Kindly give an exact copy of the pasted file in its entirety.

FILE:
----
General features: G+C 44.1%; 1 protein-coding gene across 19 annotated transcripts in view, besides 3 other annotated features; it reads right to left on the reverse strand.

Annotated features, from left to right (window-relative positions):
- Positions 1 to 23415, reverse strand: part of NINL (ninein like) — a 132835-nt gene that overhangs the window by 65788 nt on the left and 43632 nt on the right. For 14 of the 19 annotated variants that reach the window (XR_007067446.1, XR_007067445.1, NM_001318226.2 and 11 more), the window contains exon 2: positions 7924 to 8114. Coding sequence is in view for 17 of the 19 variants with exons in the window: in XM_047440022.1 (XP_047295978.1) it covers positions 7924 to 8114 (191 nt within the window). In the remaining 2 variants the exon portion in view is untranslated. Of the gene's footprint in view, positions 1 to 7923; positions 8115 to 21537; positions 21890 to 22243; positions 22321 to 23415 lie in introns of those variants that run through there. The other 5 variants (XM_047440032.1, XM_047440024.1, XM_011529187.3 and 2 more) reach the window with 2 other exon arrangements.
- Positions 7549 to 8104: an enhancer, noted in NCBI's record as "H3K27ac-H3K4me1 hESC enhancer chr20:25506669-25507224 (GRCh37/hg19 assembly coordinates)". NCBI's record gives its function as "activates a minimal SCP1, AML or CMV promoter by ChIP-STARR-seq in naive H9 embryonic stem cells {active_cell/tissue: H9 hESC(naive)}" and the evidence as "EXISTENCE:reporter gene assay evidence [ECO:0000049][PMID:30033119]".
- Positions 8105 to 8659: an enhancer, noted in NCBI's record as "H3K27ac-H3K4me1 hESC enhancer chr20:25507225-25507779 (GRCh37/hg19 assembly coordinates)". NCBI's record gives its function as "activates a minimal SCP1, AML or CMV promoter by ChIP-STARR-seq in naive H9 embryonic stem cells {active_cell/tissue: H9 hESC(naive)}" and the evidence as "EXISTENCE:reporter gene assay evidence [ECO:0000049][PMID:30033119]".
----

General features: G+C 44.1%; 1 protein-coding gene across 19 annotated transcripts in view, besides 3 other annotated features; it reads right to left on the reverse strand.

Annotated features, from left to right (window-relative positions):
- Positions 1 to 23415, reverse strand: part of NINL (ninein like) — a 132835-nt gene that overhangs the window by 65788 nt on the left and 43632 nt on the right. For 14 of the 19 annotated variants that reach the window (XR_007067446.1, XR_007067445.1, NM_001318226.2 and 11 more), the window contains exon 2: positions 7924 to 8114. Coding sequence is in view for 17 of the 19 variants with exons in the window: in XM_047440022.1 (XP_047295978.1) it covers positions 7924 to 8114 (191 nt within the window). In the remaining 2 variants the exon portion in view is untranslated. Of the gene's footprint in view, positions 1 to 7923; positions 8115 to 21537; positions 21890 to 22243; positions 22321 to 23415 lie in introns of those variants that run through there. The other 5 variants (XM_047440032.1, XM_047440024.1, XM_011529187.3 and 2 more) reach the window with 2 other exon arrangements.
- Positions 7549 to 8104: an enhancer, noted in NCBI's record as "H3K27ac-H3K4me1 hESC enhancer chr20:25506669-25507224 (GRCh37/hg19 assembly coordinates)". NCBI's record gives its function as "activates a minimal SCP1, AML or CMV promoter by ChIP-STARR-seq in naive H9 embryonic stem cells {active_cell/tissue: H9 hESC(naive)}" and the evidence as "EXISTENCE:reporter gene assay evidence [ECO:0000049][PMID:30033119]".
- Positions 8105 to 8659: an enhancer, noted in NCBI's record as "H3K27ac-H3K4me1 hESC enhancer chr20:25507225-25507779 (GRCh37/hg19 assembly coordinates)". NCBI's record gives its function as "activates a minimal SCP1, AML or CMV promoter by ChIP-STARR-seq in naive H9 embryonic stem cells {active_cell/tissue: H9 hESC(naive)}" and the evidence as "EXISTENCE:reporter gene assay evidence [ECO:0000049][PMID:30033119]".